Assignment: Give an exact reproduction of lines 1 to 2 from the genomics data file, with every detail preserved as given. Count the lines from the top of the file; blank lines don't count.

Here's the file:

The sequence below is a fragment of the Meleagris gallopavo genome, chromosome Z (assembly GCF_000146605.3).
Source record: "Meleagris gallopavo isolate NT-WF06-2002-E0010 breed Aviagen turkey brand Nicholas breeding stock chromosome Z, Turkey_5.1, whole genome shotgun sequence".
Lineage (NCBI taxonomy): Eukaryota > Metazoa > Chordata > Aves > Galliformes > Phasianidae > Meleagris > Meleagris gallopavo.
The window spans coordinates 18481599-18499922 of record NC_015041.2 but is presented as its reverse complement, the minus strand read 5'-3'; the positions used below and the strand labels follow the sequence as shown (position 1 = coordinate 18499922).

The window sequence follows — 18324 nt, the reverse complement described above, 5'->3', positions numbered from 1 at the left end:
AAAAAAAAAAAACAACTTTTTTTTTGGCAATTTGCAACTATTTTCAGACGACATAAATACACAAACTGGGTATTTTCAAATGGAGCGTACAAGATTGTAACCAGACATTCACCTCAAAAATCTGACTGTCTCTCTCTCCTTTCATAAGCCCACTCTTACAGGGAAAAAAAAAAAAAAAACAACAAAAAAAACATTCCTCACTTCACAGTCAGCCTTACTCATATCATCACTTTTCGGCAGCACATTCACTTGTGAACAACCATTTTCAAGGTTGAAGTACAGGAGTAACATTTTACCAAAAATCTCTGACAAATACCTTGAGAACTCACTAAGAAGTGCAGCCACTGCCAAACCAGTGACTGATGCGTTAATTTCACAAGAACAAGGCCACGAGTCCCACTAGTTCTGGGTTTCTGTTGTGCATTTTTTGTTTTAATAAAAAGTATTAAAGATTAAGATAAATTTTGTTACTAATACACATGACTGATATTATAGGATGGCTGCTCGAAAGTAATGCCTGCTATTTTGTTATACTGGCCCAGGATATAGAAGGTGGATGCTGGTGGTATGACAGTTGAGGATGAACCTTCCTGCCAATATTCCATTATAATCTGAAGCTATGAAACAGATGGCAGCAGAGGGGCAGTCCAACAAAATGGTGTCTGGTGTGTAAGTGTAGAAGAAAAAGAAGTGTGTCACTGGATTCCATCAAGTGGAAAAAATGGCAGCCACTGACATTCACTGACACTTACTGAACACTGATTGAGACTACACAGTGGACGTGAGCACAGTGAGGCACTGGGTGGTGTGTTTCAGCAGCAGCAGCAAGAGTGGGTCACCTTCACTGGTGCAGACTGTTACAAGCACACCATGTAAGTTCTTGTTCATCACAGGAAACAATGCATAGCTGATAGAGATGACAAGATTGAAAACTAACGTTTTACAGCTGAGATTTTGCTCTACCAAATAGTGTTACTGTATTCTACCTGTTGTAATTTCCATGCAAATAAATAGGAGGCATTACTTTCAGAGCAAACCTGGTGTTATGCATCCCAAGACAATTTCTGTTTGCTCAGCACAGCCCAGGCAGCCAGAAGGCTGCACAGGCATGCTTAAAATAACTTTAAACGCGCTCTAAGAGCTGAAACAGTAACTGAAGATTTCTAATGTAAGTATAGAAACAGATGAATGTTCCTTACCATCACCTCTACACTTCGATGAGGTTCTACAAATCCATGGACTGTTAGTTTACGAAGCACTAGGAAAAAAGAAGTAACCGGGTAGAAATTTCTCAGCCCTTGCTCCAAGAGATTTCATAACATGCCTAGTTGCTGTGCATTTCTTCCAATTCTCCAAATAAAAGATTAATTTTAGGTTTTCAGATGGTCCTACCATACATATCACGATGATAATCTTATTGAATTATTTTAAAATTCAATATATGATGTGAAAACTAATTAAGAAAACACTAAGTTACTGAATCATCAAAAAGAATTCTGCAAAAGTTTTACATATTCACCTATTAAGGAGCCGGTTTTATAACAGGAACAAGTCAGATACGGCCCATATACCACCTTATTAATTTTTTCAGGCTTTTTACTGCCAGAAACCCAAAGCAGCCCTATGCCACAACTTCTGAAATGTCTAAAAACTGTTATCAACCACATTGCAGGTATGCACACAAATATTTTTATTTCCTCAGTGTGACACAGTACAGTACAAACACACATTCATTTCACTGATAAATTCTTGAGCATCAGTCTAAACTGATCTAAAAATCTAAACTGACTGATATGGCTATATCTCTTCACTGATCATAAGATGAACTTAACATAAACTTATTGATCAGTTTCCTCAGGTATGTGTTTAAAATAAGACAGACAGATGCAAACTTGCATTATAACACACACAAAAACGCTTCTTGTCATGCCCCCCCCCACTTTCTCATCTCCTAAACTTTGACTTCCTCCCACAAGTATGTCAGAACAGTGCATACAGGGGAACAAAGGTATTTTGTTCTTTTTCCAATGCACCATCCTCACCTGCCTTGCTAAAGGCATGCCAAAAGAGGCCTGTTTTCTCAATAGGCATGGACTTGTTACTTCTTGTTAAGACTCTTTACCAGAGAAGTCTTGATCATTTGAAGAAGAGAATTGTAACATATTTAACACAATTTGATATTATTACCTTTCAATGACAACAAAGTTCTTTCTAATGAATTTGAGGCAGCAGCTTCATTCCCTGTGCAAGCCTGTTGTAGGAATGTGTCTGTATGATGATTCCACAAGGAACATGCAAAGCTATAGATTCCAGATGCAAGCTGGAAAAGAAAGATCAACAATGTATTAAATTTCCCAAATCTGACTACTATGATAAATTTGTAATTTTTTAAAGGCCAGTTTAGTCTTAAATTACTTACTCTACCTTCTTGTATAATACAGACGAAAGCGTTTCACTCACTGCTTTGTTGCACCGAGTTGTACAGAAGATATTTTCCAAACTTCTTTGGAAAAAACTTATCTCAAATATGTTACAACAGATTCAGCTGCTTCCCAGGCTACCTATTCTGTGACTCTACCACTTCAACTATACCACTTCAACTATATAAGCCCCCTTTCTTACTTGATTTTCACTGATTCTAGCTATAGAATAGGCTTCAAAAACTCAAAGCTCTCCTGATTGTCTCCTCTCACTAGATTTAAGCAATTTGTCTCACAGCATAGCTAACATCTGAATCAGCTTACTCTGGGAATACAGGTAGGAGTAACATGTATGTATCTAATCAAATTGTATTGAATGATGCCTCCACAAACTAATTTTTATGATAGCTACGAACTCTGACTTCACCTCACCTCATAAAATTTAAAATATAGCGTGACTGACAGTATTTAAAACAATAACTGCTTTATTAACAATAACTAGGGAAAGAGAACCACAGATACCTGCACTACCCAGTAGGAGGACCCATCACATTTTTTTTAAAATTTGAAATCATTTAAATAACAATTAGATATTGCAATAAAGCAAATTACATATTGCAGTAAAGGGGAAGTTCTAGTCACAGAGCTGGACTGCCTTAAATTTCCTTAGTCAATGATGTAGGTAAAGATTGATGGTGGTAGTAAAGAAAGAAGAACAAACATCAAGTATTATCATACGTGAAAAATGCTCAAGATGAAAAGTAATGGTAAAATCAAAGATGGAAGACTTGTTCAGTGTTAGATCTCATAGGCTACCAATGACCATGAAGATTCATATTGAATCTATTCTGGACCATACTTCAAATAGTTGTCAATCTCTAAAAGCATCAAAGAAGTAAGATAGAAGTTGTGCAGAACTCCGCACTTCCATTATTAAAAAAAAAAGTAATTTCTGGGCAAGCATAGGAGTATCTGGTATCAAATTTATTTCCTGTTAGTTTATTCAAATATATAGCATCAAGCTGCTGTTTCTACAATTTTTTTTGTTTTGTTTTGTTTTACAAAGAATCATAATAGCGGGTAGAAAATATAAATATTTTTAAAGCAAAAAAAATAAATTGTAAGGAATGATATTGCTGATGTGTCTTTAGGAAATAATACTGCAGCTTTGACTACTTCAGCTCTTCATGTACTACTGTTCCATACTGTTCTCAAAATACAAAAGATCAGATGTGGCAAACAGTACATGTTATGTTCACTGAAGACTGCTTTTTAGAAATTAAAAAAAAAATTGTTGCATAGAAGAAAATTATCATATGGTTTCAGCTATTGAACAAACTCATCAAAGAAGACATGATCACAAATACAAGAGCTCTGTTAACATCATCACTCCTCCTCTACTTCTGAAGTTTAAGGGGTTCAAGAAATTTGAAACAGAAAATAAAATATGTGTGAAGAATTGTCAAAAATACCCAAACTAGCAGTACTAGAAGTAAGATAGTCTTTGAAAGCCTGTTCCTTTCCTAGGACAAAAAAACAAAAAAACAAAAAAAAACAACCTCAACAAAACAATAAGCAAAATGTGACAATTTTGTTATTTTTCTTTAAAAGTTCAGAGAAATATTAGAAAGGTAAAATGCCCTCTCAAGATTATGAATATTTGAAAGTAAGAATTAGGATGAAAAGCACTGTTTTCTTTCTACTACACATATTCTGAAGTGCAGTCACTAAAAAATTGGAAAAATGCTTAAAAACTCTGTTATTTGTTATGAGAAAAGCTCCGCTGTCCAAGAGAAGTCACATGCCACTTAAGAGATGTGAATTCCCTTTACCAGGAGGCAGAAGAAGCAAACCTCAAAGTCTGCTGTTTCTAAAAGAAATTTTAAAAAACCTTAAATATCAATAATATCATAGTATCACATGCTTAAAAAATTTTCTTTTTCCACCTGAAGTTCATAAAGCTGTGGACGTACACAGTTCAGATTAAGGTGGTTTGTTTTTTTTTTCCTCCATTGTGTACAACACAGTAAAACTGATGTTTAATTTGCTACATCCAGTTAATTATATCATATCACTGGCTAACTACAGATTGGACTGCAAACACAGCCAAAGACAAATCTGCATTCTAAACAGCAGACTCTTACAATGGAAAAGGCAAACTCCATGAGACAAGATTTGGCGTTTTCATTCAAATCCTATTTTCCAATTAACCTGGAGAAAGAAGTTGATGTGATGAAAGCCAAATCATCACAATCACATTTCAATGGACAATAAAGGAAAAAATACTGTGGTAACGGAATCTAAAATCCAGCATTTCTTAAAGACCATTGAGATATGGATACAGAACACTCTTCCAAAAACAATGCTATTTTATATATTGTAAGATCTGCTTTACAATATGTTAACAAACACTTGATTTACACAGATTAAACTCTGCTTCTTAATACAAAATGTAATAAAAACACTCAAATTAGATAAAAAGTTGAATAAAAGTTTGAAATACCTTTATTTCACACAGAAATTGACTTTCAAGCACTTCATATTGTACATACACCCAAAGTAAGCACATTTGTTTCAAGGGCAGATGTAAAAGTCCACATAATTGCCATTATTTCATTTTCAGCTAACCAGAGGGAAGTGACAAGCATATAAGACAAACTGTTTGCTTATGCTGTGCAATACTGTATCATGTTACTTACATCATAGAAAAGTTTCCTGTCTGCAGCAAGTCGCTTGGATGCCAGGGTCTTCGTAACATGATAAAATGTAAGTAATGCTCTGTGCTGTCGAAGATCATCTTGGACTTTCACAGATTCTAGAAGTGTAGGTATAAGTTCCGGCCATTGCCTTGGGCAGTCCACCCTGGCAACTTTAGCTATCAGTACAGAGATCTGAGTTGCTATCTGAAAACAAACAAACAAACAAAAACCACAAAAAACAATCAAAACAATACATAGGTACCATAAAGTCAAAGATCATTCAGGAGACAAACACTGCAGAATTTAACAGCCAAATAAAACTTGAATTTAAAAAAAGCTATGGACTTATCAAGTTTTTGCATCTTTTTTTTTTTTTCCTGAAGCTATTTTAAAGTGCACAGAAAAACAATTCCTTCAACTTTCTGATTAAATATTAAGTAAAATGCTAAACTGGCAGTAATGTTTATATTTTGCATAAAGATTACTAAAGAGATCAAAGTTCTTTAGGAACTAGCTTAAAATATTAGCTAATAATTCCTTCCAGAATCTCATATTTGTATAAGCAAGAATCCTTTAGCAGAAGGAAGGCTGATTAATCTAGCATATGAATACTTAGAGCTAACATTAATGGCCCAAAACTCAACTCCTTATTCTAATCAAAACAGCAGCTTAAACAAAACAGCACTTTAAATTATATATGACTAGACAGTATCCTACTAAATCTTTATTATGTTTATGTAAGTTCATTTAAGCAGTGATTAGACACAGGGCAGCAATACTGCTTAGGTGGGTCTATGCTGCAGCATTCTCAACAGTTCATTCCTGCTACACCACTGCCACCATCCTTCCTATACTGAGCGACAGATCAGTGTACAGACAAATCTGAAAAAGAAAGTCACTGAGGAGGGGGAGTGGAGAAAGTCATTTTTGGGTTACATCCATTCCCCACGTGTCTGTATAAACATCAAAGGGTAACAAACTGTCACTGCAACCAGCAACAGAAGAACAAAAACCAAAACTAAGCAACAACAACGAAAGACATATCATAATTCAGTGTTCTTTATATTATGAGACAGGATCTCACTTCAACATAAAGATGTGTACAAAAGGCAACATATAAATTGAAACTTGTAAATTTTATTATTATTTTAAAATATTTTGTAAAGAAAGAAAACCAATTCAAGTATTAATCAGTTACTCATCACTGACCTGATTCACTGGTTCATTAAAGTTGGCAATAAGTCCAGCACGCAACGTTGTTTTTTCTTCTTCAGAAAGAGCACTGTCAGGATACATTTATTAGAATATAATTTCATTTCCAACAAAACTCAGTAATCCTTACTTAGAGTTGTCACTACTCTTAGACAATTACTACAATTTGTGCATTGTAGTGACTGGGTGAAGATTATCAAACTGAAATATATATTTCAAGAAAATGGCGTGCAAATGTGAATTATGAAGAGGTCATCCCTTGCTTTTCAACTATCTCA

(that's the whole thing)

The sequence below is a fragment of the Meleagris gallopavo genome, chromosome Z (assembly GCF_000146605.3).
Source record: "Meleagris gallopavo isolate NT-WF06-2002-E0010 breed Aviagen turkey brand Nicholas breeding stock chromosome Z, Turkey_5.1, whole genome shotgun sequence".